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Health

These 7 Influencers Are Teaming Up to Teach Canadian Teens About COVID-19


Why Global Citizens Should Care
Global Citizen campaigns on the United Nations’ Global Goals, including Goal 3 for the health and well-being of all. To achieve this goal, it is crucial that we raise awareness about the world’s most pressing health issues — including COVID-19. You can take action and encourage all Canadians to keep safe from the pandemic here.

As the number of COVID-19 infections continues to climb in Quebec and across Canada, authorities are taking decisive action to educate one of the hardest-to-reach audiences — teens.

Working with a team of seven popular Canadian influencers, the Quebec government has crafted a one-of-a-kind awareness-raising campaign harnessing the power of social media to encourage teens to wear masks, Radio-Canada reported.

With a joint Instagram follower count totalling 720,000 people, Emma Verde, Alice Morel-Michaud, Alex L'Abée, Kimberly Denis, Sarah-Maude Beauchesne, Emile Roy, and Marianne Plaisance are using their platforms to share messages and ensure teens do their part in keeping safe from COVID-19.

While most Canadians trust health-related information from official sources, people aged from 13 to 17 typically consume news in a vastly different way. According to a recent survey, Canadian teens heavily rely on YouTube and social media platforms as means of staying abreast of current events. 

“It's a problem that everyone — business and government alike — faces: that of reaching out to young people," UQAM communications professor Bernard Motulsky said. “They’re not as glued to their TVs, and they don't necessarily read news media — even online.”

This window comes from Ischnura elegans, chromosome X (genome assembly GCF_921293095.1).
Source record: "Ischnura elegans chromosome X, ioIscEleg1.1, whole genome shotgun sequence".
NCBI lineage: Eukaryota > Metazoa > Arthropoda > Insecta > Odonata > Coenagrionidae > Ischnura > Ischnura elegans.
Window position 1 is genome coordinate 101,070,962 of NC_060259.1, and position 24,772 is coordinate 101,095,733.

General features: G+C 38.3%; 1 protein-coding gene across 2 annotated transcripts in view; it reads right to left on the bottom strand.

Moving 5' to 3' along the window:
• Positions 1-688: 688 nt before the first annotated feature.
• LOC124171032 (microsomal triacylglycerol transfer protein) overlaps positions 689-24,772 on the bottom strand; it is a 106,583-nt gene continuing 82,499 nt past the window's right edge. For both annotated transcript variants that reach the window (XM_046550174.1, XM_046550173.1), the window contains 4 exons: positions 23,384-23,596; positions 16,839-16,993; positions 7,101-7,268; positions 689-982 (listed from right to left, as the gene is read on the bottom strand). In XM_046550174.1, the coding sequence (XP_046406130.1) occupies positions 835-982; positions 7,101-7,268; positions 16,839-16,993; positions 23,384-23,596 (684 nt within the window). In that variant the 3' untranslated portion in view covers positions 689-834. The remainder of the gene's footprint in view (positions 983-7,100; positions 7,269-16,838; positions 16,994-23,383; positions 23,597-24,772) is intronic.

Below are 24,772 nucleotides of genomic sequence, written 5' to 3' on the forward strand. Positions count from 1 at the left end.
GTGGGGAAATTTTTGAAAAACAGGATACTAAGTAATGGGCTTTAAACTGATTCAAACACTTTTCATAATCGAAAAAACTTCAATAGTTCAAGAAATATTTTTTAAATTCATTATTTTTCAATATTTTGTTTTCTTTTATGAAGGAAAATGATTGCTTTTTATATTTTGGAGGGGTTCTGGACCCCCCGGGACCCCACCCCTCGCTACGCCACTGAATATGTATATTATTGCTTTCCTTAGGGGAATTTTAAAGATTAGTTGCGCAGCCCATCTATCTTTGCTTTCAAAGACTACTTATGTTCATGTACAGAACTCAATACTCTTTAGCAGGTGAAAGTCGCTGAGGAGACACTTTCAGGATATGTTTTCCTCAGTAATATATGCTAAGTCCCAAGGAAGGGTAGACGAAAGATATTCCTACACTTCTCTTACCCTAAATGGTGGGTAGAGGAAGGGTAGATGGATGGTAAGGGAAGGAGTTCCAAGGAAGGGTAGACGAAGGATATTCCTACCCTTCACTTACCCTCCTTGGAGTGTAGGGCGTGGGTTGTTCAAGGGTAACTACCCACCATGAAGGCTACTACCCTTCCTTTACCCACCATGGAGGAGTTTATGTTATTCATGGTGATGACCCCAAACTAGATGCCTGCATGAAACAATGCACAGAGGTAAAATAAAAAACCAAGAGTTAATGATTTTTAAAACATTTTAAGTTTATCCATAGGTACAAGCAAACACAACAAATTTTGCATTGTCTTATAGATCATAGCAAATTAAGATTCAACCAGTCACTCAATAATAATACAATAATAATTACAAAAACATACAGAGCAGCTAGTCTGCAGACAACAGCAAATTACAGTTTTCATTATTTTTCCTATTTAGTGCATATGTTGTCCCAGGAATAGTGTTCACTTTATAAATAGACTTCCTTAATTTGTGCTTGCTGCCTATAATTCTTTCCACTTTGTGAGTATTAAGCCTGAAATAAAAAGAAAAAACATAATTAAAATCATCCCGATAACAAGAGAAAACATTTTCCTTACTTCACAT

This means that influencers potentially have the power to shape perceptions for a good cause.

YouTuber Verde agrees, telling Radio-Canada: “Since the beginning of the pandemic, I've felt a sense of responsibility to follow guidelines like everybody else and to lead by example for those who follow me.”

On her Instagram account, the Montrealer shared a picture of herself wearing a mask while encouraging others to do the same.

Others, like Beauchesne, have opted for short captions reminding the need to stay 6-feet apart from others, as per Health Canada’s guidelines.

🔺Allô la gang !🔺 Peut-être que comme moi, tu fais de l’anxiété depuis l’alerte rouge. C’est facile de rester dans sa tête et de se faire de grands scénarios de films épeurants, surtout quand on est confiné comme on l’est. On ne peut pas se donner de câlins. On ne peut pas se réconforter en se flattant le dos. En se partageant un nachos au four. En se faisant des partys pyjama dans le salon. En regardant un film d’amour (genre The Notebook, classique) en sardines sur le divan. Moi, je m’ennuie déjà de mes chums de filles, de leurs rires, de leur parfum, de leur tendresse, je m’ennuie de les coller quand ça feel pas (souvent, je suis hypersensible), de leur faire des queues de poisson, de leur emprunter du linge pour les occasions spéciales. Mais il faut tenir le coup, faire des FaceTimes, s'envoyer des photos de notre chat qui dort, s’écrire des lettres, même ! Garder contact sans se rassembler, surtout. Mais on se prive de toute cette chaleur humaine pour de vraies bonnes raisons. Pour ta santé, celle de ta famille, de tes amis. Pour ton éducation, ton diplôme, tes rêves, ton avenir. Aimons-nous de loin ou à deux mètres. On se serrera dans nos bras de notre plus fort quand le virus sera derrière nous. #pub #maisçavientducoeuraussi

Une publication partagée par Sarah-Maude Beauchesne ✍🏻🍴🦕 (@lesfourchettes) le

This isn’t the first time that the provincial government has partnered with influencers in the fight against COVID-19.

In August, health authorities in British Columbia enlisted several social media personalities following a surge of COVID-19 cases among young people. Athletes and musicians, such as singer-songwriter Coeur de Pirate, also lent a hand to the Legault government to encourage young people to stay home in March.

And while the new campaign has been met with some degree of criticism and that its reach is hard to measure, Verde and others hope that it will at least help lessen the impact of the pandemic on Canadians.

“Honestly, I don't know if it works,” Verde told Radio-Canada. “I'm doing it because I want to make a difference.”

For more information on how teens and young people can contribute to slowing the spread of COVID-19, check out these resources listed on the Government of Canada website. You can also take action here to help keep Canadians healthy and spread the word about the importance of wearing masks.